Commercialization of Organ Transplants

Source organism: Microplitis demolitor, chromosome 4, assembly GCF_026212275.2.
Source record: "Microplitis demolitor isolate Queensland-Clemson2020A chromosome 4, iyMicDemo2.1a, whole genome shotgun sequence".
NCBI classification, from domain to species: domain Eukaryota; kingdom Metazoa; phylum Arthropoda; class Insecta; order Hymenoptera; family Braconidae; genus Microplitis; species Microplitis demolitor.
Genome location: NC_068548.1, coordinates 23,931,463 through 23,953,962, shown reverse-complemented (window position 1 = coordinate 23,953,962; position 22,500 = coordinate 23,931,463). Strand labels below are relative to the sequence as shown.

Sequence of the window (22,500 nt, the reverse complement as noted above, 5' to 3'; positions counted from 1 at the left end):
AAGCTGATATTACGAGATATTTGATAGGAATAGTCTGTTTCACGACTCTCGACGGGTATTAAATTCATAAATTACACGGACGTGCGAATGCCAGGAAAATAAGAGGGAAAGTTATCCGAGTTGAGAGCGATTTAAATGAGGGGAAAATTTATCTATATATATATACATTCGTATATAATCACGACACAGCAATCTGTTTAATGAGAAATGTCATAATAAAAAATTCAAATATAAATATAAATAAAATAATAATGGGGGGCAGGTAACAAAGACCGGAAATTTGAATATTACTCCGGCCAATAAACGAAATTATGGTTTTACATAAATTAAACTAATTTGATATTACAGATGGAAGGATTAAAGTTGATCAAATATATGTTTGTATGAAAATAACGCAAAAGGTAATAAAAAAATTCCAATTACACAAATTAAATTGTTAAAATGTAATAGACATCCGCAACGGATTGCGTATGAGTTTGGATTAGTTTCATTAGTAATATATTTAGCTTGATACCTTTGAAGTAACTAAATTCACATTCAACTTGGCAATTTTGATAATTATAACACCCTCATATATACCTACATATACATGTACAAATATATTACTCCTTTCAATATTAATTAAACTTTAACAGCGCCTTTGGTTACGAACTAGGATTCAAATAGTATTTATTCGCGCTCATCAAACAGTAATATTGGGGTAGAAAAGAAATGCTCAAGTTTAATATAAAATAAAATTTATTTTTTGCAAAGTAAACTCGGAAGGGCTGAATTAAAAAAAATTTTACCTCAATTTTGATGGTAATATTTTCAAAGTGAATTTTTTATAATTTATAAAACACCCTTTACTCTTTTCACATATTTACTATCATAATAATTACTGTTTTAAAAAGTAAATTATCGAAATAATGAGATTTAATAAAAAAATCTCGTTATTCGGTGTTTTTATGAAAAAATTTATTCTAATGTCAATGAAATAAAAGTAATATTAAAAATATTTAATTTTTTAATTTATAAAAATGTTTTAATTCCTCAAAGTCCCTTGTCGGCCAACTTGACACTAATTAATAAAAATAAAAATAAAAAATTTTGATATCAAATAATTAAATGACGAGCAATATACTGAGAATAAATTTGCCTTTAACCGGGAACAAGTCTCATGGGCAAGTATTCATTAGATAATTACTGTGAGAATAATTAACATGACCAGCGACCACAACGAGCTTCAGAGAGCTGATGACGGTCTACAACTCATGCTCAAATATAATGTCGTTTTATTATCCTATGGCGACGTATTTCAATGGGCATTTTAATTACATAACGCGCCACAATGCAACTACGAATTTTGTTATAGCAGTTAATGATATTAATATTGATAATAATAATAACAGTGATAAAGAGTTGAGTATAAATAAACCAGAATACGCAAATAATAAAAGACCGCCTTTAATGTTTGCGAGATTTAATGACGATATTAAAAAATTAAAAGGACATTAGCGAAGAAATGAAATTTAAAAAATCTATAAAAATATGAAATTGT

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The Commercialization of Organ Transplants Chante Procell Professor Calvin Padgett BUS309 Strayer University July 25, 2014 The Commercialization of Organ Transplants A non institutional ethics committee (NEC) is made up of groups of diverse individuals to protect human subjects and promoting ethically accurate research. The members are expected to take into account the nature, content, and design of the research and ensure that they are compliant with the ethical principles. Recently, the committee presented a new policy on commercializing organ transplants. The policy would allow the sale of organs by consenting individuals to patients in need and to medical institutions. Critics argue that permitting organs to be bought and sold is unethical, while others believe that it is their “God- Giving” right to do whatever they want with their bodies. An NEC member, Chante Procell was asked to start the process of research by reviewing the arguments for and against the commercialization of organ transplants and construct a report with her suggested plan of action. After reviewing the arguments for and against, Chante was surprised how similar the arguments were but totally opposite. Many argued that selling human organs is immoral and unethical. Then, the opposing argument was that people sell their sperm, blood, hair, plasma, eggs and are surrogates. Is that immoral or unethical? The current system has never been able to keep up with the amount of organ donations needed, and today the difference between the number of available organs and the number of people needing donations is growing larger. In the future, this will not change, but will instead continue to grow until it becomes nearly impossible to receive a donor organ within the necessary timeframe. The only way to ensure that this changes is to completely change the current organ transplant

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